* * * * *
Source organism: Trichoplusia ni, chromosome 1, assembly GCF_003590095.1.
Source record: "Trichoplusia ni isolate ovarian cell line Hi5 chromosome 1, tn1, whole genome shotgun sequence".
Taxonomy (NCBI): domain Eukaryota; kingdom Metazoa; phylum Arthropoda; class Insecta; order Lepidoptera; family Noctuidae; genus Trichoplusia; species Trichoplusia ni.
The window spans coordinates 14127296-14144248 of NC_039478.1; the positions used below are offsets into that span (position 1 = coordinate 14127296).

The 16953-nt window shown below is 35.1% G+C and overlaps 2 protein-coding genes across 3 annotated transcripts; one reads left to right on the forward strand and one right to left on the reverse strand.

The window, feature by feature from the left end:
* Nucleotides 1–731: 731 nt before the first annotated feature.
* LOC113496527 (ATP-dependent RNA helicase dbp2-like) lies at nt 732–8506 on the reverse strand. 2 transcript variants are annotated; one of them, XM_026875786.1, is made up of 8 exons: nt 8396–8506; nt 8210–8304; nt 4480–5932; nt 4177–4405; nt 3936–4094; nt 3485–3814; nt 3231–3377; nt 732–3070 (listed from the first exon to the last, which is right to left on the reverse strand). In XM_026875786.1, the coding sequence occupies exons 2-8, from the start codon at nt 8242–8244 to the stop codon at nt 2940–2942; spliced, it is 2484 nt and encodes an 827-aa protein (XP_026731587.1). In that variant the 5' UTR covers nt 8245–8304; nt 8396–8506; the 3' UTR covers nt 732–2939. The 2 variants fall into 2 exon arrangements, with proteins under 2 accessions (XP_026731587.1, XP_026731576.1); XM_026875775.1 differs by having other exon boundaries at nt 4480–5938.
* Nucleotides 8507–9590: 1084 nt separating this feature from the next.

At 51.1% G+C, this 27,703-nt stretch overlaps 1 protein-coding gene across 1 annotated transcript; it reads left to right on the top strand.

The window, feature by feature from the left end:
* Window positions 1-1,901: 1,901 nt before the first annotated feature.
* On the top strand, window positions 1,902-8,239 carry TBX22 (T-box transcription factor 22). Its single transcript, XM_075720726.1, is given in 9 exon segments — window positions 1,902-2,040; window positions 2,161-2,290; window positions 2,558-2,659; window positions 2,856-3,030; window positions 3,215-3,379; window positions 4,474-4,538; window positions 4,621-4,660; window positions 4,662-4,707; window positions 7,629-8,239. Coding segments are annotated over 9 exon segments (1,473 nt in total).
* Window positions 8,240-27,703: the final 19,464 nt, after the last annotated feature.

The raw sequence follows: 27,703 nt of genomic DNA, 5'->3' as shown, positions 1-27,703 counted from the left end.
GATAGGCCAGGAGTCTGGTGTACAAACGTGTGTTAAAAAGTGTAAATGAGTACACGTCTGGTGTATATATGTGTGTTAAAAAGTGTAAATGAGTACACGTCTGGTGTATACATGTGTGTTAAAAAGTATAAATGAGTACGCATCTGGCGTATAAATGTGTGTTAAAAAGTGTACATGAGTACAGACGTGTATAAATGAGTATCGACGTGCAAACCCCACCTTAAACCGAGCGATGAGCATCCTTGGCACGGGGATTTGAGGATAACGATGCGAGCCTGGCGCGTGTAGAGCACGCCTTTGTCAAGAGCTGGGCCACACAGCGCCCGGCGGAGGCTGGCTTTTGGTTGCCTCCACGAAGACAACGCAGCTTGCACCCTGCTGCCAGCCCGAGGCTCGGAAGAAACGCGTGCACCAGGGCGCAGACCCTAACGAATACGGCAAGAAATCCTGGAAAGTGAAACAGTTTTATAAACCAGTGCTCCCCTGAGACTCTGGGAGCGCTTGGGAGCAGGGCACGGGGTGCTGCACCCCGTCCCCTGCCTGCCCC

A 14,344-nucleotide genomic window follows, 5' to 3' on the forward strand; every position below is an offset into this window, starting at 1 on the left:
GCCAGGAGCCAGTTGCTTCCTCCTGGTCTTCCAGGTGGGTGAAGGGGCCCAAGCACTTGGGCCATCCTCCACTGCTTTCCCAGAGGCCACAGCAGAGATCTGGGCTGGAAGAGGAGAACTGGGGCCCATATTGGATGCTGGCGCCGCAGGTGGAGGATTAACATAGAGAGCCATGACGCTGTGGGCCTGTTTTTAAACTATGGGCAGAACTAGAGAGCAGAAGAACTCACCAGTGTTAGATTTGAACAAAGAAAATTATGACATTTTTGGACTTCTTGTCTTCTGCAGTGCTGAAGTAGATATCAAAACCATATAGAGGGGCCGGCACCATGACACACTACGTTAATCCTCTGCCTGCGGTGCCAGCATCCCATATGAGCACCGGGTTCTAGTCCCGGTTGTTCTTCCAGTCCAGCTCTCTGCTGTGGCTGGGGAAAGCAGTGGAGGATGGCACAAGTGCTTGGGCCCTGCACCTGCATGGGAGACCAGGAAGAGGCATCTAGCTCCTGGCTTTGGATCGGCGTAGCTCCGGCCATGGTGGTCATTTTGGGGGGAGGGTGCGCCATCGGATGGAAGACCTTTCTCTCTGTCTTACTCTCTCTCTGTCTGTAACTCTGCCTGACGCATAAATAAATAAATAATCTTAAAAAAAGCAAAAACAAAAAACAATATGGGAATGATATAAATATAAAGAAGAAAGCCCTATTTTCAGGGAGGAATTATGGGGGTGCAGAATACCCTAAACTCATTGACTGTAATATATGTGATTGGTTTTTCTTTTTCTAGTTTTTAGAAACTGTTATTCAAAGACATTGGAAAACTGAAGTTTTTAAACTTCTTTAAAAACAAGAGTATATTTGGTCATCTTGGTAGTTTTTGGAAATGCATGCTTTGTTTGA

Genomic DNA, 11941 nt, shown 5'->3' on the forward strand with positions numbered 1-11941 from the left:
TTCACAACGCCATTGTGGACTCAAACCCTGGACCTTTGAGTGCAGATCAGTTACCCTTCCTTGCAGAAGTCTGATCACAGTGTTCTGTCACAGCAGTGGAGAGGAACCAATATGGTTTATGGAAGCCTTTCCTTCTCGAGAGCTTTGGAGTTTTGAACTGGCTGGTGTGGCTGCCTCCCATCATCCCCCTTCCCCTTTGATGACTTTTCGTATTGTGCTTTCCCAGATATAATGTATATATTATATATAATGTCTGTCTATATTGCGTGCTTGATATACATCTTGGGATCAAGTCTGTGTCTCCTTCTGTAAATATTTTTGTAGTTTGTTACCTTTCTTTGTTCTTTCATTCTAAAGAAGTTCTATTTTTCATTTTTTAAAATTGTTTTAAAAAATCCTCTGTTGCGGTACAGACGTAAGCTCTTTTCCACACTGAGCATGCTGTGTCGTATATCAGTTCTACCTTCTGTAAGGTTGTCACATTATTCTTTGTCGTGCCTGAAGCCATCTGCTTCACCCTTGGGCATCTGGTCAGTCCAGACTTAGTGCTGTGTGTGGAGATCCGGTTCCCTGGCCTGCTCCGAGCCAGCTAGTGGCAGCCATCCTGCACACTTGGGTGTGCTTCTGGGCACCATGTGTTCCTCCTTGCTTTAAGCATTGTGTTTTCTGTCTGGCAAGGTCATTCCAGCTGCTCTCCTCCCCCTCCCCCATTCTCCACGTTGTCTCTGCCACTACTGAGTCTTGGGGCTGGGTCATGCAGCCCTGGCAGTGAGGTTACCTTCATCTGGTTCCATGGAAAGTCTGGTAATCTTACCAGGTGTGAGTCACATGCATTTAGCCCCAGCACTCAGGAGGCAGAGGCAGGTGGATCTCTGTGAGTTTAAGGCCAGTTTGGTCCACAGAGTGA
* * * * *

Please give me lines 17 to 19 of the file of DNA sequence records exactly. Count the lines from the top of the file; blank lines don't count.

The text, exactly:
A 14,344-nucleotide genomic window follows, 5' to 3' on the forward strand; every position below is an offset into this window, starting at 1 on the left:
GCCAGGAGCCAGTTGCTTCCTCCTGGTCTTCCAGGTGGGTGAAGGGGCCCAAGCACTTGGGCCATCCTCCACTGCTTTCCCAGAGGCCACAGCAGAGATCTGGGCTGGAAGAGGAGAACTGGGGCCCATATTGGATGCTGGCGCCGCAGGTGGAGGATTAACATAGAGAGCCATGACGCTGTGGGCCTGTTTTTAAACTATGGGCAGAACTAGAGAGCAGAAGAACTCACCAGTGTTAGATTTGAACAAAGAAAATTATGACATTTTTGGACTTCTTGTCTTCTGCAGTGCTGAAGTAGATATCAAAACCATATAGAGGGGCCGGCACCATGACACACTACGTTAATCCTCTGCCTGCGGTGCCAGCATCCCATATGAGCACCGGGTTCTAGTCCCGGTTGTTCTTCCAGTCCAGCTCTCTGCTGTGGCTGGGGAAAGCAGTGGAGGATGGCACAAGTGCTTGGGCCCTGCACCTGCATGGGAGACCAGGAAGAGGCATCTAGCTCCTGGCTTTGGATCGGCGTAGCTCCGGCCATGGTGGTCATTTTGGGGGGAGGGTGCGCCATCGGATGGAAGACCTTTCTCTCTGTCTTACTCTCTCTCTGTCTGTAACTCTGCCTGACGCATAAATAAATAAATAATCTTAAAAAAAGCAAAAACAAAAAACAATATGGGAATGATATAAATATAAAGAAGAAAGCCCTATTTTCAGGGAGGAATTATGGGGGTGCAGAATACCCTAAACTCATTGACTGTAATATATGTGATTGGTTTTTCTTTTTCTAGTTTTTAGAAACTGTTATTCAAAGACATTGGAAAACTGAAGTTTTTAAACTTCTTTAAAAACAAGAGTATATTTGGTCATCTTGGTAGTTTTTGGAAATGCATGCTTTGTTTGA

Genomic DNA, 11941 nt, shown 5'->3' on the forward strand with positions numbered 1-11941 from the left: